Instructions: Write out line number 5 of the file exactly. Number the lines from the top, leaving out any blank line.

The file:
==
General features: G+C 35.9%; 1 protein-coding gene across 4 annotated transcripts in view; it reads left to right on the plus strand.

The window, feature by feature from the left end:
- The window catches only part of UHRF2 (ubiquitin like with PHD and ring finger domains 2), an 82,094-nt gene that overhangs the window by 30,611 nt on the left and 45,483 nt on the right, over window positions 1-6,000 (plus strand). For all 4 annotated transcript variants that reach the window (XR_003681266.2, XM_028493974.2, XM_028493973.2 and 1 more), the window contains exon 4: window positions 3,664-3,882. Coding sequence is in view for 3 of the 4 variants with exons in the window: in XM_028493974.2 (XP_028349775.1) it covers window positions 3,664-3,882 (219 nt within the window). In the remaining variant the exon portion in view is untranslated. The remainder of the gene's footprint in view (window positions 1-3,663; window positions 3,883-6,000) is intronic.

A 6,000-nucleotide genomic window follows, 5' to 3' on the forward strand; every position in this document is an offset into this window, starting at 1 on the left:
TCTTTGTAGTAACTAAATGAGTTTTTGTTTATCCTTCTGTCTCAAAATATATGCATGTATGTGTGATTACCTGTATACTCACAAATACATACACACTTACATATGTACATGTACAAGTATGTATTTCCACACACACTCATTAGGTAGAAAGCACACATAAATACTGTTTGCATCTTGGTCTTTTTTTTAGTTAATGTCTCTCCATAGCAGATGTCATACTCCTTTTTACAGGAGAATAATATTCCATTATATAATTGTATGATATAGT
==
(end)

TCTTTGTAGTAACTAAATGAGTTTTTGTTTATCCTTCTGTCTCAAAATATATGCATGTATGTGTGATTACCTGTATACTCACAAATACATACACACTTACATATGTACATGTACAAGTATGTATTTCCACACACACTCATTAGGTAGAAAGCACACATAAATACTGTTTGCATCTTGGTCTTTTTTTTAGTTAATGTCTCTCCATAGCAGATGTCATACTCCTTTTTACAGGAGAATAATATTCCATTATATAATTGTATGATATAGT